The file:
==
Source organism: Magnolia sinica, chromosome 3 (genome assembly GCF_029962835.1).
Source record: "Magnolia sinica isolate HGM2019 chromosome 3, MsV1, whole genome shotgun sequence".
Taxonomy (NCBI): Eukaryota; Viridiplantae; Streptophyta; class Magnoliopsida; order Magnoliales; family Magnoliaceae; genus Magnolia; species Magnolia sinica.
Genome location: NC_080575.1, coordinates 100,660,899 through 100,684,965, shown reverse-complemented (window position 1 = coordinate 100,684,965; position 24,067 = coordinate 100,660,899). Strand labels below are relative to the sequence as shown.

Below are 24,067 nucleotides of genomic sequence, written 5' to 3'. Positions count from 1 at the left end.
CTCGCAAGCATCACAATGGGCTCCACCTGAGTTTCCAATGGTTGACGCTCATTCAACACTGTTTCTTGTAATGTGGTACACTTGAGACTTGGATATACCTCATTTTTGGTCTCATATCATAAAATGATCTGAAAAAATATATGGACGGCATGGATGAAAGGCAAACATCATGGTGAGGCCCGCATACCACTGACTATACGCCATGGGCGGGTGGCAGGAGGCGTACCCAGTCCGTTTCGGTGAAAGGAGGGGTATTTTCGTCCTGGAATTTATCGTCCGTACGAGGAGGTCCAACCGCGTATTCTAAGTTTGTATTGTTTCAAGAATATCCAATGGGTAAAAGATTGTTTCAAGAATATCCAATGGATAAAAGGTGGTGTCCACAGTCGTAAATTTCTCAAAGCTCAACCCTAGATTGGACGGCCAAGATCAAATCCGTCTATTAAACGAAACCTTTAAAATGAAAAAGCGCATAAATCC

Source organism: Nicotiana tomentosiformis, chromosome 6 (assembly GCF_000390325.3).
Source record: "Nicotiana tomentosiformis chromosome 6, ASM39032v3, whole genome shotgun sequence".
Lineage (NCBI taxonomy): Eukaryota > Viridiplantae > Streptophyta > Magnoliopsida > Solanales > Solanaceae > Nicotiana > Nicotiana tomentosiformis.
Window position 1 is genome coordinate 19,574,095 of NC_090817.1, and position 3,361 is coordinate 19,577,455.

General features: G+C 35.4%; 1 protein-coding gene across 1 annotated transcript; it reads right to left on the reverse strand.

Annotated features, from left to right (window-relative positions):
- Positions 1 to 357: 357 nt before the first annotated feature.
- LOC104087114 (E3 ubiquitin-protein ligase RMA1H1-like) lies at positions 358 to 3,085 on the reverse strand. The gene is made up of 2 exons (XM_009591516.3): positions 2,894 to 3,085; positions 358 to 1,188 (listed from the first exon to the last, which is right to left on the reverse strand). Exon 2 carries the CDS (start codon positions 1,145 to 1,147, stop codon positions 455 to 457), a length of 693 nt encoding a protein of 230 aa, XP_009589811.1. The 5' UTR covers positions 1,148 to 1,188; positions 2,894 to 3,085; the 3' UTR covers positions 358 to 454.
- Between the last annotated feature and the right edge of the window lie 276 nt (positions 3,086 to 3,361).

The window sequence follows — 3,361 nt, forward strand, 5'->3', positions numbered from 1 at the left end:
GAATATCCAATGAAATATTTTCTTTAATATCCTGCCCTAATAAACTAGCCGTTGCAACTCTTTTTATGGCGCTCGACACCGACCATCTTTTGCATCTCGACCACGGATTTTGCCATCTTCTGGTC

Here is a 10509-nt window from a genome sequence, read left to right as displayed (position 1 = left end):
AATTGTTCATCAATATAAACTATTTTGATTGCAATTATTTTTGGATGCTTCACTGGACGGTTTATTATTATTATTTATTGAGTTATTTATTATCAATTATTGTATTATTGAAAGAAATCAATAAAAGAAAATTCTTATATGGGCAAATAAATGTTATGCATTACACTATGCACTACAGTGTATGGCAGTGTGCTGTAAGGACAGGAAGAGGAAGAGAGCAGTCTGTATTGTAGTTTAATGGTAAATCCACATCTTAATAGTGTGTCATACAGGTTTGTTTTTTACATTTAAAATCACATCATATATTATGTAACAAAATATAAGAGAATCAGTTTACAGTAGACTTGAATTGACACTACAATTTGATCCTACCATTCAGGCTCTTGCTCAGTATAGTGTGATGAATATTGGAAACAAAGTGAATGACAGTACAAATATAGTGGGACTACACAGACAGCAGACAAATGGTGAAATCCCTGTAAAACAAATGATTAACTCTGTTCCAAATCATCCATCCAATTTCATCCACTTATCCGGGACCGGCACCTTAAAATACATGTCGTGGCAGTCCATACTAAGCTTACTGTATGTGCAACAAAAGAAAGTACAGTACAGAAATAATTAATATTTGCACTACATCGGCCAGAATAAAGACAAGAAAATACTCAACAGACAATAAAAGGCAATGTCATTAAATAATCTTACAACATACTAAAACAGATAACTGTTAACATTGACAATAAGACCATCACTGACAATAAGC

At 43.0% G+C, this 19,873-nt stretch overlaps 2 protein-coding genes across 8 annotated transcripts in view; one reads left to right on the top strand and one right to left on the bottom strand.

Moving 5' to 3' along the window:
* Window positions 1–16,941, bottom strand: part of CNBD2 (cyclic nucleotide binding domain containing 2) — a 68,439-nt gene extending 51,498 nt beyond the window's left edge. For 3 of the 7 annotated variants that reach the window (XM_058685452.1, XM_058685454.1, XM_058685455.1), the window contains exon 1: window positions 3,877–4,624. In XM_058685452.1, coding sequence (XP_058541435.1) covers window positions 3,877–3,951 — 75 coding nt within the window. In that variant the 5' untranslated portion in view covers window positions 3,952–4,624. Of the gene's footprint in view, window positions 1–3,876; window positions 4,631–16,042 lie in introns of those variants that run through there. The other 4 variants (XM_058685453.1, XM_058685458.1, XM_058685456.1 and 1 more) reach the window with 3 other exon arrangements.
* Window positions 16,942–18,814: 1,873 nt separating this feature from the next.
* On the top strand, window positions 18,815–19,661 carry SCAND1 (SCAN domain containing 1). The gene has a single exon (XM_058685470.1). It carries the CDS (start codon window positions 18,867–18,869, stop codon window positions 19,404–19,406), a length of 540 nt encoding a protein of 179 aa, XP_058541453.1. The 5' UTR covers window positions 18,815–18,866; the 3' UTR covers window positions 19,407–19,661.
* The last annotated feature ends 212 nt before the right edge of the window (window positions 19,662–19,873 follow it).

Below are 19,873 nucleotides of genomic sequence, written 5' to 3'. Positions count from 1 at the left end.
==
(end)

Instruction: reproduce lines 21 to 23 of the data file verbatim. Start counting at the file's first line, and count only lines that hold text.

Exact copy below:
Moving 5' to 3' along the window:
* Window positions 1–16,941, bottom strand: part of CNBD2 (cyclic nucleotide binding domain containing 2) — a 68,439-nt gene extending 51,498 nt beyond the window's left edge. For 3 of the 7 annotated variants that reach the window (XM_058685452.1, XM_058685454.1, XM_058685455.1), the window contains exon 1: window positions 3,877–4,624. In XM_058685452.1, coding sequence (XP_058541435.1) covers window positions 3,877–3,951 — 75 coding nt within the window. In that variant the 5' untranslated portion in view covers window positions 3,952–4,624. Of the gene's footprint in view, window positions 1–3,876; window positions 4,631–16,042 lie in introns of those variants that run through there. The other 4 variants (XM_058685453.1, XM_058685458.1, XM_058685456.1 and 1 more) reach the window with 3 other exon arrangements.
* Window positions 16,942–18,814: 1,873 nt separating this feature from the next.